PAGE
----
Atlanta is so much more than just the capital city of Georgia; it's the epicenter of Southern hospitality, and nowhere is that more obvious than in the city's impressive dining scene. Fried chicken, barbecue and pizza garner as much love and attention from Atlanta chefs as the finer ingredients grown by one of the many local farms. International cuisine flourishes along the Buford Highway corridor, while smaller urban neighborhoods encourage risk-taking chefs. The debate over the city's best eats is always vigorous, but the visitor reaps the rewards anyway. Here's our take on what's tastiest in this fair city.
Holeman & Finch Public House
The cocktails are some of the city's best, and the 10 p.m. fresh-ground burger (gotta be there at 10 for the burger bell, or you'll miss the fun) has become a bucket-list experience for every Atlanta foodie. House charcuterie and dishes such as tea-braised collards, or quail breast with creamed corn, red-eye gravy and caramelized figs, always feature a clever Southern twist.
The newest concept from Angus Brown, Nhan Le and Jeff Jurgena -- the team of chefs at the popular late-night spot Octopus Bar -- is an all-around smart and hip food experience. We love the numerous outstanding beverage options (wine, cocktail and beer lovers will swoon), fresh oyster and nigiri selections, and dishes such as whole roasted branzino and tagliatelle with sea urchin. The dry-aged cast-iron rib eye is a carnivore's joy, and don't miss the horchata ice cream with Flame Prince peaches and mint. If it seems as if this restaurant is doing a lot, well, it is, but with success and promise.
This unusual chef concept is the brainchild of Kevin Gillespie, a Top Chef finalist and locally grown Southerner. Gillespie wanted to create a dining experience that eliminated "menu anxiety," so at Gunshow, he and the other chefs personally walk around with wooden platters (carved by Gillespie's grandfather) of each dish as they come off the line. You'll get a personal description from the chef and a chance to see the dish and smell for yourself if it's what you hanker for. Beware: You can easily rack up a big bill because everything looks good. The menu changes nightly, but repeat fan favorites include chicken fried lobster, kung pao Brussels sprouts and pork belly steam buns.
Think Naples, Italy, authenticity and serious eating, and you have the vibe at Antico. Atlanta has good pizza options, but nothing rivals Antico's bubbly, slightly scorched crust with traditional toppings. Seating is communal, and it's BYOB. The owners have developed a little Italy with an adjacent gelateria and a Gio's Chicken Amalfitano just next door.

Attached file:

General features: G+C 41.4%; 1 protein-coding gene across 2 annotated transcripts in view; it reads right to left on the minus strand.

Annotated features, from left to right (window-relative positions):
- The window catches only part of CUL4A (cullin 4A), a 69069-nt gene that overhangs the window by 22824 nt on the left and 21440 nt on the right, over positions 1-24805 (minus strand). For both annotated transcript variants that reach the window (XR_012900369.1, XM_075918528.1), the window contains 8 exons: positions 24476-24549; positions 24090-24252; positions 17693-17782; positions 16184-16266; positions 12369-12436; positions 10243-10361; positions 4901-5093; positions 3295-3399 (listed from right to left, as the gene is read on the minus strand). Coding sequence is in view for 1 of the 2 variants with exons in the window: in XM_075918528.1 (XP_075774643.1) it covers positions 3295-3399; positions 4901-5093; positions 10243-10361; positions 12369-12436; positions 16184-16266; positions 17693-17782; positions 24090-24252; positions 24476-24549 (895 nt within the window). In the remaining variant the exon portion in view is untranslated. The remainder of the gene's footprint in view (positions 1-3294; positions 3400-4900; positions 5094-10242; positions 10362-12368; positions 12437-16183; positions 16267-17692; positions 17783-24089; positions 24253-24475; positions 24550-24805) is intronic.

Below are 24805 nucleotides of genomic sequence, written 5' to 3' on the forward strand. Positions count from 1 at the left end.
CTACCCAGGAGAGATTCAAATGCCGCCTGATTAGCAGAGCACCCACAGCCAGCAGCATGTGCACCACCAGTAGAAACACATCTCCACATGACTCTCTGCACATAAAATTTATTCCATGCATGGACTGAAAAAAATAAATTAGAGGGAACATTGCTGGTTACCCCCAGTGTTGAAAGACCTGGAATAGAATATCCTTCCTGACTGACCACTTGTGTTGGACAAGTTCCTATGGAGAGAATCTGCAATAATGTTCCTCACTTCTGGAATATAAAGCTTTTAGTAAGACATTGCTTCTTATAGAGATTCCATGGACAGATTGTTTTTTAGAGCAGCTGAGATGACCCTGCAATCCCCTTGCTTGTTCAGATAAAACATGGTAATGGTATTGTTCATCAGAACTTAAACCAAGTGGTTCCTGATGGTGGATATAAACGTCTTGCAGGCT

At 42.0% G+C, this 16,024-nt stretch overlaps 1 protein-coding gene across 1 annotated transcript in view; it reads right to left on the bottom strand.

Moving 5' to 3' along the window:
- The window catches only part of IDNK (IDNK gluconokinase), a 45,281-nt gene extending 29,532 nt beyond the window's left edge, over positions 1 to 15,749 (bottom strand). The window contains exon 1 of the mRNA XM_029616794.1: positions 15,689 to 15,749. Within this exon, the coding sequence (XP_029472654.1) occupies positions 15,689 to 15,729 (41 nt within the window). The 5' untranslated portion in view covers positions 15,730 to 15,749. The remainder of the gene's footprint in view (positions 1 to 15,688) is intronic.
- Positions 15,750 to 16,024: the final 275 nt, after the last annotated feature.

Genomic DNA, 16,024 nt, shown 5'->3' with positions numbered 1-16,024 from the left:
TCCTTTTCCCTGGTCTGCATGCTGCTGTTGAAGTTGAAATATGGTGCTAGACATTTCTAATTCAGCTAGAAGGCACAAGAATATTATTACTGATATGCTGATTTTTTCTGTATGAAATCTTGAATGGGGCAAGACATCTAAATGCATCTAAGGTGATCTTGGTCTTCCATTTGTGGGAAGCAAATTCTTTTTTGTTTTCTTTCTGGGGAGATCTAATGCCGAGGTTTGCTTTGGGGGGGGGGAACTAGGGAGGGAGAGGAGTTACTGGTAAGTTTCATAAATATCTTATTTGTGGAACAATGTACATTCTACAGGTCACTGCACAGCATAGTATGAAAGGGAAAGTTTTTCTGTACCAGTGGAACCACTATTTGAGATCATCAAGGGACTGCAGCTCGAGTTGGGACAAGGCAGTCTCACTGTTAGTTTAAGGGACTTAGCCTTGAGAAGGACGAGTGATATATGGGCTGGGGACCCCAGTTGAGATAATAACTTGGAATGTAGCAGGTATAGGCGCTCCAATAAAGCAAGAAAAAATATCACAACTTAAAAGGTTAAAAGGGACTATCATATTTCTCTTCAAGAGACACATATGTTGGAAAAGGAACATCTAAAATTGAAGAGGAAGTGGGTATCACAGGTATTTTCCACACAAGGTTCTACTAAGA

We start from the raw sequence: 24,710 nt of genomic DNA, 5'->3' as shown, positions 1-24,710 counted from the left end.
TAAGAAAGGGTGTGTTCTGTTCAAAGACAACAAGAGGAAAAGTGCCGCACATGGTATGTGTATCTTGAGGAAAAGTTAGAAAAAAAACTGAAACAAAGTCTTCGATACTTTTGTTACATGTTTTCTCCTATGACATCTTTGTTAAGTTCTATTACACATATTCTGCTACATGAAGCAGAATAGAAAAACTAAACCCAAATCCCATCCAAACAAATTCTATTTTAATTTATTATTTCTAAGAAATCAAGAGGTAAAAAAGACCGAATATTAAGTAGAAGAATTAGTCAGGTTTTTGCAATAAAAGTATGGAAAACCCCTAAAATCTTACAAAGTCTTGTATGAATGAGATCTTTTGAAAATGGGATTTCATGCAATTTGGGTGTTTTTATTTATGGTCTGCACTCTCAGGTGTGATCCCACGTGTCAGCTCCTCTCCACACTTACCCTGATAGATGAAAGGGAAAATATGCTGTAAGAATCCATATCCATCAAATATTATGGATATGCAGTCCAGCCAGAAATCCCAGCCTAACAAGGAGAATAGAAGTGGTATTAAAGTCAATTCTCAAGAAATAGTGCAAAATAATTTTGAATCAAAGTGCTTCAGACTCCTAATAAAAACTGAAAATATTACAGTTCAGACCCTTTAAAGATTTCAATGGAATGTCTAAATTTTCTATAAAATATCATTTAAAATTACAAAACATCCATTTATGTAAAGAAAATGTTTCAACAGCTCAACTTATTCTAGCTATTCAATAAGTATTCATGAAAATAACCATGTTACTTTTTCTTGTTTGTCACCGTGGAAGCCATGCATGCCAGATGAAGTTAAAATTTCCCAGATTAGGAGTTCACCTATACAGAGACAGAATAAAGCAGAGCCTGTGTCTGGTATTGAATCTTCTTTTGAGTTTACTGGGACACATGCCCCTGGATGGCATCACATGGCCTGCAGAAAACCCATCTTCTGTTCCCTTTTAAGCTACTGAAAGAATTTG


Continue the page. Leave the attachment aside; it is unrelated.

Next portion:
Ten-best lists must surely tire of Bacchanalia--it's always on them, but the reasons stand tall: infinitely fresh provender from the chef/owners' farm, painstakingly crafted plates and classy service. Expect to enjoy dishes such as the confit foie gras terrine with Georgia peach, spiced figs and spiced Georgia peanut. For an almost equally inspired evening at half the price, try their "second-label" restaurant near Decatur, called Floataway Cafe.
At this fine-dining restaurant, James Beard Award-winning chef (for best in the Southeast in 2012) and owner Linton Hopkins, a native Atlanta son, redefines Southern cuisine with elegant interpretations and pristine, locally farmed ingredients. Try the beef tenderloin with bone marrow, roots, foie gras and black-eyed peas after an appetizer of blue crab galette with citrus, black pepper and ghee.
Courtesy Green Olive Media
Ask any Atlantan where to find the best barbecue, and a serious debate will ensue, but most can agree that Fox Bros. is a top destination. Being the best means big crowds, but the wait is worth the trouble, especially after you've tasted the chicken-fried ribs, smoked wings and bewitchingly delicious beef brisket.
Southern chefs love to combine Southern techniques and international ingredients, and Sobban is the Korean version of that -- bibimbop and fried chicken with a sultry Korean kick draw the crowds. Super-tight indoor seating makes this a bad choice on a rainy, cold night (most of the seating is outdoors), but you'll love the japche made with sweet potato noodle, togarashi tofu, shiitake, chives and seasonal vegetables, or the fried pork chop with potato salad, kimchi slaw and a peach hot mustard sauce.
One of the jewels in the crown of chef Ford Fry's Atlanta restaurant collection, The Optimist is a full-on seafood experience, complete with a fresh oyster bar. Always packed and buzzy, it has cocktails that draw as many fans as the cuisine. Fry's seafood gumbo with "pot luck" garlic bread is a sultry, wonderful dish; ditto the duck-fat-poached swordfish with glazed pork belly, blackberry, chanterelle mushroom and sherry jus.
Popular Atlanta chef Kevin Rathbun opened this destination in 2013, to the delight of critics and diners. The focus is on Italian dishes, with a nice selection of antipasti and fresh pastas, such as the spaghetti with clams, white wine and fines herbes. Steaks are his specialty, and the dry-aged porterhouse for two is worth the extravagance. But save room for the finale: affogato with cardamom doughnuts and vanilla gelato.